AT THE AHA SCIENTIFIC SESSIONS
NEW ORLEANS (FRONTLINE MEDICAL NEWS) – Maternal obesity and cesarean delivery were each independently associated with increased rates of overweight or obesity during childhood in a prospective study of 1,441 mothers and their children.
In addition, these risks for childhood obesity appeared to interact in an additive way, so that women who were both obese and delivered by C-section had a nearly threefold increased rate of having a child who was overweight or obese at about 5 years of age, compared with children born to normal-weight women who delivered vaginally, Noel T. Mueller, PhD , said at the American Heart Association Scientific Sessions.
“Decreasing medically unnecessary C-sections may help reduce the intergenerational transmission of obesity,” suggested Dr. Mueller, an epidemiologist at the Johns Hopkins School of Public Health in Baltimore. “Studies are needed to explore mechanisms and to evaluate whether vaginal seeding may help reduce the risk of obesity” in children born by C-section, he added.
This finding of a link between maternal overweight and obesity and childhood obesity in the next generation supports results from previously reported studies. The new results “also add to the growing evidence for an association between C-section and obesity [in offspring], as well as C-section and immune-related disorders such as asthma and allergies” in offspring, Dr. Mueller said in an interview.
He hypothesized that delivery mode may contribute to a child’s obesity risk by producing an abnormal gastrointestinal microbiome. For example, vaginal delivery seems to associate with a higher prevalence of Bacteroides species in a child’s gut, bacteria that aid in the digestion of breast milk, Dr. Mueller said.
His study used data collected in the Boston Birth Cohort from 1,441 mothers and their children from full-term, singleton pregnancies born to women with a body mass index of at least 18.5 kg/m2 during 1998-2014. The child’s weight was measured at a median age of 4.8 years, with an interquartile range of 3-6 years. Children were deemed overweight if they were at or above the 85th percentile for weight, according to standards from the Centers for Disease Control and Prevention.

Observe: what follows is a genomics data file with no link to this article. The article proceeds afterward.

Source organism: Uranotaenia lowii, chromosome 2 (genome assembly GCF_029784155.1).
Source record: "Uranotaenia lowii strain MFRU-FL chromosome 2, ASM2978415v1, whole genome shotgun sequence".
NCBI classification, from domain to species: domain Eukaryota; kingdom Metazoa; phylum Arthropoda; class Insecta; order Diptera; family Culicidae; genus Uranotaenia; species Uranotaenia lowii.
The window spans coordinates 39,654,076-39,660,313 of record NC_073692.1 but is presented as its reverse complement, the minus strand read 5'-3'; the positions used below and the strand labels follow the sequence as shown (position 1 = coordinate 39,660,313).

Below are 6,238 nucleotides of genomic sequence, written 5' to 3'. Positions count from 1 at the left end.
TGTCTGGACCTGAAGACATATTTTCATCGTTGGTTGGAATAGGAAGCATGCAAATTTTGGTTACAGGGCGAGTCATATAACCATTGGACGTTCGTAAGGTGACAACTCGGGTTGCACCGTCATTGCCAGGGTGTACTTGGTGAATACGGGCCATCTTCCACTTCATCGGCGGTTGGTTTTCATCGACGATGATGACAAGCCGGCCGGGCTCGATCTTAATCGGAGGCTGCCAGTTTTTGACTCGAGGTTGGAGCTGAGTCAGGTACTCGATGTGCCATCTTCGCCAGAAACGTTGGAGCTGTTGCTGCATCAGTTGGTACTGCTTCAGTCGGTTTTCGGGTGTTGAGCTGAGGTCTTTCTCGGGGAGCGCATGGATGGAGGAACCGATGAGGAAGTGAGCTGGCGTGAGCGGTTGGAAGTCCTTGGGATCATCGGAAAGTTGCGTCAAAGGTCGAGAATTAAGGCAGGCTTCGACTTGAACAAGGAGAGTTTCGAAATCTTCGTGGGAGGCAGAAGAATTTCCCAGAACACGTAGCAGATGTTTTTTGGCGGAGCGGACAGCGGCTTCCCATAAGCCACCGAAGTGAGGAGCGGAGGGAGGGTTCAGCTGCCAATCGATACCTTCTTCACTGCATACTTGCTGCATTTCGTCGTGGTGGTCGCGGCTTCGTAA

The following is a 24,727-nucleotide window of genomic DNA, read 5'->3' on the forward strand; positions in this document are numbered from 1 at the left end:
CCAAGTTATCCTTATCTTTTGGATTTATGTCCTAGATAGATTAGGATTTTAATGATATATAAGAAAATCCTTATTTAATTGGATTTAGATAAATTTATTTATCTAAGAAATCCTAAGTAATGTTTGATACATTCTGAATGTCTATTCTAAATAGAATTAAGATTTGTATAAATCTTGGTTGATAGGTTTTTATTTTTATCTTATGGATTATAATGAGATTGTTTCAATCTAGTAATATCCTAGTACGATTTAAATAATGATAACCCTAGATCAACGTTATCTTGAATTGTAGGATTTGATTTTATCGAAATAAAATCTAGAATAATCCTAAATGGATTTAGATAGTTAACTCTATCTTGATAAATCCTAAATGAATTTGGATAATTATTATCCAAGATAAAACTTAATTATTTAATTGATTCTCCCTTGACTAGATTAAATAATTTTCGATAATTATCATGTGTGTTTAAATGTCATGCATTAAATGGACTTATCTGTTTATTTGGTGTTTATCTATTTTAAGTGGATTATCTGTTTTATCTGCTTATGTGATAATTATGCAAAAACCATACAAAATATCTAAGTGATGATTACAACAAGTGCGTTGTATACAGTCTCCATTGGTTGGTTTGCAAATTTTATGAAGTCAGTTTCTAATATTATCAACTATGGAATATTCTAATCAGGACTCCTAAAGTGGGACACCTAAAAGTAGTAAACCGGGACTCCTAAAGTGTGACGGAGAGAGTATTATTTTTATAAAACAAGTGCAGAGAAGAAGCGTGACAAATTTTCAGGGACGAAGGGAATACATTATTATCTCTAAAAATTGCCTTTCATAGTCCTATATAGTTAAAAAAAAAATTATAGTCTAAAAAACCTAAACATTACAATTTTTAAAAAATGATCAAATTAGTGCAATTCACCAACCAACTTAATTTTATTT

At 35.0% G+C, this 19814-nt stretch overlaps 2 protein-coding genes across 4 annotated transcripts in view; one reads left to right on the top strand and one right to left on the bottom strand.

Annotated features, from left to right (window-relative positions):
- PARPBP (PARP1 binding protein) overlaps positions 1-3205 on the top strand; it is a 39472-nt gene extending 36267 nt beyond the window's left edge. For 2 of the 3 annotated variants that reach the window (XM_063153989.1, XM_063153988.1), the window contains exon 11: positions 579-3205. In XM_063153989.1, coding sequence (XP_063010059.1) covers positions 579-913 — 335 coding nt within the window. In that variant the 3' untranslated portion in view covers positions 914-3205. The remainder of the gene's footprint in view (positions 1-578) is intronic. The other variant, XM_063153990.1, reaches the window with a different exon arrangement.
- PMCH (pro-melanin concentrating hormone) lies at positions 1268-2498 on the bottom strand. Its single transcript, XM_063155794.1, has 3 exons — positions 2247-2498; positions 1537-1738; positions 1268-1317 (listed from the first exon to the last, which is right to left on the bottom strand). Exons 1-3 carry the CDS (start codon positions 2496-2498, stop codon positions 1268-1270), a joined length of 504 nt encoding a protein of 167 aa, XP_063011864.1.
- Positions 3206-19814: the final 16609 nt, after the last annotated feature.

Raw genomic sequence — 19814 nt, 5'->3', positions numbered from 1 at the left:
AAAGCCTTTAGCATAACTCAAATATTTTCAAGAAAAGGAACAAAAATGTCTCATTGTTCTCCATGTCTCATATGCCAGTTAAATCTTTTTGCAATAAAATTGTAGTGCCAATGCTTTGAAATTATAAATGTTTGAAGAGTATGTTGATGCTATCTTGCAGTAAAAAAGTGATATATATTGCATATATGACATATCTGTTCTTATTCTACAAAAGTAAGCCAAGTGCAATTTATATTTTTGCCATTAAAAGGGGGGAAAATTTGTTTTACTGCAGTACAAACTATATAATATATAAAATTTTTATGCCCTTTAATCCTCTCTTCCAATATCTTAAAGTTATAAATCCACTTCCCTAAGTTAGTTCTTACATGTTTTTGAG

Just under half the women were normal weight, slightly more than a quarter were overweight, and a quarter were obese. The incidence of 5-year-old children who were overweight or obese was 70% higher in children of overweight mothers and 80% higher in those with obese mothers, compared with children with normal-weight mothers in an analysis that adjusted for maternal age at delivery, race or ethnicity, and education. Both were statistically significant differences, Dr. Mueller reported .
Two-thirds of the women had vaginal deliveries and a third had C-sections. Overweight or obesity occurred in 40% more of the children delivered by C-section, compared with children born vaginally, a statistically significant difference in an analysis that controlled for the same three covariates as well as prepregnancy body mass index, pregnancy weight gain, and other variables.
When Dr. Mueller and his associates ran a combined analysis they found that the highest risk for childhood overweight or obesity was in children born to obese mothers by C-section, and it was a 2.8-fold higher rate than that in the children born to normal-weight mothers by vaginal delivery, a statistically significant difference.
Dr. Mueller had no disclosures.
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